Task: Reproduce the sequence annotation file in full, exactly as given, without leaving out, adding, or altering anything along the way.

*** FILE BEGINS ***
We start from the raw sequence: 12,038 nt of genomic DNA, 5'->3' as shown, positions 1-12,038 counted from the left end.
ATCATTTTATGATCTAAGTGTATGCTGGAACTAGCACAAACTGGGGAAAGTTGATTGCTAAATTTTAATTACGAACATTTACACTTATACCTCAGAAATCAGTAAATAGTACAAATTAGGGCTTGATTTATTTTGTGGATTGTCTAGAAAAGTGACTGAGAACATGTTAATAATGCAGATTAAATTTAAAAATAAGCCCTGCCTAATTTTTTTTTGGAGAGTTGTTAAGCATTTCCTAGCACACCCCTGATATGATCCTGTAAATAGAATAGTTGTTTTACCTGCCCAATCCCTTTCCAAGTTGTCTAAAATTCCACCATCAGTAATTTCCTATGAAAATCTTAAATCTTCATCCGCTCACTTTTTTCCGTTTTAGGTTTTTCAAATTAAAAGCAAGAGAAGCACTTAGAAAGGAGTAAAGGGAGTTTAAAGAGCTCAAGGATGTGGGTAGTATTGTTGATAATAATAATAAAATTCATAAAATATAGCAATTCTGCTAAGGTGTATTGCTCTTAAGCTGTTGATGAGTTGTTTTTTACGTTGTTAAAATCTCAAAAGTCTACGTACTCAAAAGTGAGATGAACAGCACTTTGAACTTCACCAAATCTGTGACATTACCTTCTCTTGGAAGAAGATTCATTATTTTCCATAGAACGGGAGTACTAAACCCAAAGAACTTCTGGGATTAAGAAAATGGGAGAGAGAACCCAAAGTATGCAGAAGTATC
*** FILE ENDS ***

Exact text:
We start from the raw sequence: 12,038 nt of genomic DNA, 5'->3' as shown, positions 1-12,038 counted from the left end.
ATCATTTTATGATCTAAGTGTATGCTGGAACTAGCACAAACTGGGGAAAGTTGATTGCTAAATTTTAATTACGAACATTTACACTTATACCTCAGAAATCAGTAAATAGTACAAATTAGGGCTTGATTTATTTTGTGGATTGTCTAGAAAAGTGACTGAGAACATGTTAATAATGCAGATTAAATTTAAAAATAAGCCCTGCCTAATTTTTTTTTGGAGAGTTGTTAAGCATTTCCTAGCACACCCCTGATATGATCCTGTAAATAGAATAGTTGTTTTACCTGCCCAATCCCTTTCCAAGTTGTCTAAAATTCCACCATCAGTAATTTCCTATGAAAATCTTAAATCTTCATCCGCTCACTTTTTTCCGTTTTAGGTTTTTCAAATTAAAAGCAAGAGAAGCACTTAGAAAGGAGTAAAGGGAGTTTAAAGAGCTCAAGGATGTGGGTAGTATTGTTGATAATAATAATAAAATTCATAAAATATAGCAATTCTGCTAAGGTGTATTGCTCTTAAGCTGTTGATGAGTTGTTTTTTACGTTGTTAAAATCTCAAAAGTCTACGTACTCAAAAGTGAGATGAACAGCACTTTGAACTTCACCAAATCTGTGACATTACCTTCTCTTGGAAGAAGATTCATTATTTTCCATAGAACGGGAGTACTAAACCCAAAGAACTTCTGGGATTAAGAAAATGGGAGAGAGAACCCAAAGTATGCAGAAGTATC